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NZ mulls ‘One Belt’ exit; questions China's influence in the Pacific

Winston Peters
Foreign Minister Winston Peters flags a stronger New Zealand Pacific aid policy

STAFF REPORTER | Television New Zealand/Pacific Media Watch

AUCKLAND - New Zealand's Foreign Minister Winston Peters has again hinted the Ardern government may exit China's One Belt One Road initiative as Wellington "resets" its strategic focus to the Pacific.

Mr Peters told Television New Zealand’s Q & A show the Pacific was where New Zealand mattered and could do most.

But, alluding to China's influence, he said a number of countries had been intervening in the Pacific in ways that were "not helpful".

"Our job is to ensure that the engagement of other countries in the Pacific is for the interests of the Pacific and the security and prosperity of the neighbourhood," he said.

Mr Peters said the previous government had been too hasty to sign up to China's One Belt One Road initiative, with the implications for New Zealand unclear.

His coalition government would instead move slower in relation to the deal.

"It's a case of shifting the dial, it's a case of having our eyes wide open, it's a Pacific reset in circumstances where we must do far better," he said.

"Our aid, for example, is on the decline, to go down to 0.21% (of gross domestic product) from 0.3% just eight years ago."

He said low aid levels from New Zealand would not "stack up against countries with a big cheque book", who were not always acting in the Pacific's interest.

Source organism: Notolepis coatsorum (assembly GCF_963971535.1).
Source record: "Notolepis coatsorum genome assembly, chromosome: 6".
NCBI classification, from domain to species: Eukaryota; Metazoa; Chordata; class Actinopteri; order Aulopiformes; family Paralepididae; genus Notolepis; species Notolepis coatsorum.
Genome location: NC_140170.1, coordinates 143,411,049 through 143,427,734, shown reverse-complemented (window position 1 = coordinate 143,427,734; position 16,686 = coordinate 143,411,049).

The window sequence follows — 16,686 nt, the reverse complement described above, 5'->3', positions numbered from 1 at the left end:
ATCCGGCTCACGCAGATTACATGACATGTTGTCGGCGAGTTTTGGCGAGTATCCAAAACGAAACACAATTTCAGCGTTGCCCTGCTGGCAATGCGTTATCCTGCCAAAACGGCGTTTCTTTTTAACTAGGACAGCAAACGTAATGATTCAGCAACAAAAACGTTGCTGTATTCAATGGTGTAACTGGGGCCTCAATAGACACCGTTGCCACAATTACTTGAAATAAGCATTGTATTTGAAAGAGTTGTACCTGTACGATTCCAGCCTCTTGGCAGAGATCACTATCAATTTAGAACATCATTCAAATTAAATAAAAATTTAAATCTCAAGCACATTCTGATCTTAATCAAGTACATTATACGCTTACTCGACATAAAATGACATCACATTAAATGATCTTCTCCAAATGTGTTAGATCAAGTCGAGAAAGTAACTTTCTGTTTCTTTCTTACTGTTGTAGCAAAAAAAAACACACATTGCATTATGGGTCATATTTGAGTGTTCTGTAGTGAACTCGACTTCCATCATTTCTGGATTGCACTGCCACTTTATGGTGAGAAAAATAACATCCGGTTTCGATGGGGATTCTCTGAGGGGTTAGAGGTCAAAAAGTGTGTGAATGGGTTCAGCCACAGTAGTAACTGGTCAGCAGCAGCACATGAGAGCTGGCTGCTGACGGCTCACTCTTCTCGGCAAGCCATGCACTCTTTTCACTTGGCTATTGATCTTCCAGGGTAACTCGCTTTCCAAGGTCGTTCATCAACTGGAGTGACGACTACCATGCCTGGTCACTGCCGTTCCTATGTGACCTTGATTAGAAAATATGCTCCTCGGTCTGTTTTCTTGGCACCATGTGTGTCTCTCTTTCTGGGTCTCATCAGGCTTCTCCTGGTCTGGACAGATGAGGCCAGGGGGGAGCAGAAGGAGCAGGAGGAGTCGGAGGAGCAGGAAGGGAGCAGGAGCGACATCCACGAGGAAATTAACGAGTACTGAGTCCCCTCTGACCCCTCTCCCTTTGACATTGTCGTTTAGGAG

Fresh from a diplomatic trip to meet Malcolm Turnbull in Australia, prime minister Ardern has begun the first leg of her first Pacific mission.

Ms Ardern and a team of politicians, representatives from charities and Pasifika community leaders are travelling to Samoa, Tonga, Niue and the Cook Islands engaging in diplomacy and taking in the local hospitality.

Ms Ardern on Friday said there was a range of issues facing the Pacific, including climate change, resource use and globalisation.

New Zealand and Australia's role was to "amplify the voice of our Pacific neighbours and do so in partnership with them", she said.


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Johnny Blades

Peters had a pretty good rapport with Pacific Islands communities the last time he was Foreign Minister.

It appears he listens to people.

Daniel Kumbon

Winston Peters came to Sir Tei Secondary School once with then PNG's Foreign Minister Sam Abal and told students and parents with no hesitation at all that tribal warfare was bad and Engans should learn to live in peace.

If he was concerned with local issues of a province in PNG, I believe Peters has genuine and real concern for what happens in the Pacific region in terms of safety and its prosperity.

Philip Fitzpatrick

Malcolm could get her to check out some more dumping grounds for our refugees while she's there.

New Zealand leads and Australia dithers.

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